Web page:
Letting Go of Technochauvinism

This is the first article in the series Co-Opting AI, curated by Mona Sloane.
In my talk for the Co-Opting AI series, I spoke about my book, Artificial Unintelligence: How Computers Misunderstand the World, which looks ...

In my talk for the Co-Opting AI series, I spoke about my book, Artificial Unintelligence: How Computers Misunderstand the World, which looks at the inner workings and outer limits of technology. The talk was part of a book tour that (to my great surprise and delight) has lasted more than a year. During that time, I’ve traveled the world talking to audiences about what AI really is and isn’t. My goal is to empower people around technology, so that we can make better decisions about what we can and should do with machines.

One of the ideas in the book is a kind of bias I call “technochauvinism.” Technochauvinism is the assumption that computers are superior to people, or that a technological solution is superior to any other. Its time has come and gone. Instead, I would argue that we should be asking: “What is the right tool for the task?” Sometimes, the right tool for the task is a computer. Other times, the right tool is a simple board book in the hands of a child sitting on a parent’s lap. One is not better than the other; it’s about context.

As an antidote to technochauvinism, I’d like to offer a collaborative path forward that pairs the best of human effort with the best of machine effort. The basic idea is this: humans plus machines outperform humans alone or machines alone.

Let’s start with a story about teenage me, and my lawn. My parents’ house was a former farmhouse, set on about an acre of land. Starting at age 11, it was my job to cut the grass. We had a small riding mower. I thought this was terrific; it felt like one step away from driving a car. Like many suburban kids, I couldn’t wait to get my driver’s license. In the nice weather, every Saturday found me zipping around the yard cutting the grass on the riding mower. I didn’t like cutting the grass, but I really liked driving the riding mower.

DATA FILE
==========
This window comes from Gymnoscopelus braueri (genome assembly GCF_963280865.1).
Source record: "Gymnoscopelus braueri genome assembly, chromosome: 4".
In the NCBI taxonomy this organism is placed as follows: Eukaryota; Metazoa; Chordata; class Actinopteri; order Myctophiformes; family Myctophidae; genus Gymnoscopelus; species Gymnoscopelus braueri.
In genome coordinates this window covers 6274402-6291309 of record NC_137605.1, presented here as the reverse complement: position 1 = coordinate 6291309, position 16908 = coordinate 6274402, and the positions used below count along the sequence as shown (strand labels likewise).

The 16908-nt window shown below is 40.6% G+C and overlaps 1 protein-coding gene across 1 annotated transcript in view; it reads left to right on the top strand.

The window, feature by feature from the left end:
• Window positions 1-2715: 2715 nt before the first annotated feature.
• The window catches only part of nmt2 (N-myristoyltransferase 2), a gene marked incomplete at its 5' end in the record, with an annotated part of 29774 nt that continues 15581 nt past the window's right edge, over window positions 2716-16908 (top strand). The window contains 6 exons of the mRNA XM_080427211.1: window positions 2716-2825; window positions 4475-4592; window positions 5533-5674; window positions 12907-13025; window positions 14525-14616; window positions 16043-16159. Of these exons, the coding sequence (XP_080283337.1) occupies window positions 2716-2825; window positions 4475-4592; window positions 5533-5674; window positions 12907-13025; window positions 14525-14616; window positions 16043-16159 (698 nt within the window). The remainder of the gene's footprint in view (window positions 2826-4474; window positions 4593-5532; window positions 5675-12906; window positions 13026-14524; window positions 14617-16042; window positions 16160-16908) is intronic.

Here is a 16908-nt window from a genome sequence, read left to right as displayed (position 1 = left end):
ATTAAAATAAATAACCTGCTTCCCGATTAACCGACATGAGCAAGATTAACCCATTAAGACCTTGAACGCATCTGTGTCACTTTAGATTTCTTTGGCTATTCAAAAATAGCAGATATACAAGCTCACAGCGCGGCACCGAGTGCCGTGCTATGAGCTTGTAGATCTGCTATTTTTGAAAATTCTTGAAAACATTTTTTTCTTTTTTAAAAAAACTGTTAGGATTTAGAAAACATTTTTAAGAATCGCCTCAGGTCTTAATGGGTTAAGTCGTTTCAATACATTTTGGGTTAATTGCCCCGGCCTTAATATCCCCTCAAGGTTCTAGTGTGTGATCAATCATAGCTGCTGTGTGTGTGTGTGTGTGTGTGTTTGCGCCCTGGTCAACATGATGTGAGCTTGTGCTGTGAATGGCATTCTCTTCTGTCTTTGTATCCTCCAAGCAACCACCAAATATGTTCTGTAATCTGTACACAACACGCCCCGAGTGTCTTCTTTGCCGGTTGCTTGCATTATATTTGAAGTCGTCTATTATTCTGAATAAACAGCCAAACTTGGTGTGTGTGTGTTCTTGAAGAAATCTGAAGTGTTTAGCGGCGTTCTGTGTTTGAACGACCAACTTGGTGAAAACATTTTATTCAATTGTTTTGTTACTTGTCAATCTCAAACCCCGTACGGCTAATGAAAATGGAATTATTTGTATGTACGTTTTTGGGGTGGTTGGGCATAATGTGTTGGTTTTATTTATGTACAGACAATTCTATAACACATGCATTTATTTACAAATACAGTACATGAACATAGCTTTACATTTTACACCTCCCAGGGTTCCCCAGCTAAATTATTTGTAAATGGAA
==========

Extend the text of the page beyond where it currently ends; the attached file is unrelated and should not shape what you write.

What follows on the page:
It was an old house with a big yard and built on a hill, so the landscaping was relatively complex. I had to mow an irregularly shaped wide-open space in the back of the house, two formal circular gardens on each side of the house, and a J-shaped patch in the front.

I drove a defined circuit around the landscaping every time. I started in the back yard and did a lap around the perimeter of the wide-open space, to get the edges. The wheels of the tractor left parallel marks around the track. Then, in the next lap, I drove the tractor so that the right front wheel went exactly in the track made by the left wheel on the previous lap. This ensured that the blades cut even rows, and when I looked out the window at the yard after I was done, it made a sort of deconstructed spiral pattern that I liked. My mother, an avid gardener, had designed intricate gardens in the yard’s different microclimates. A few of these gardens featured sharp, 90-degree corners. It looked elegant. However, the turning radius and the blade placement of my riding mower meant that I couldn’t cut a 90-degree corner without driving four feet into the flowerbed. I could cut an arc close to the corner of the flowerbed, but it was a curve, not an angle.

Effective, human-centered design requires the engineer to acknowledge that, sometimes, you’ll have to finish the job by hand if you want it done.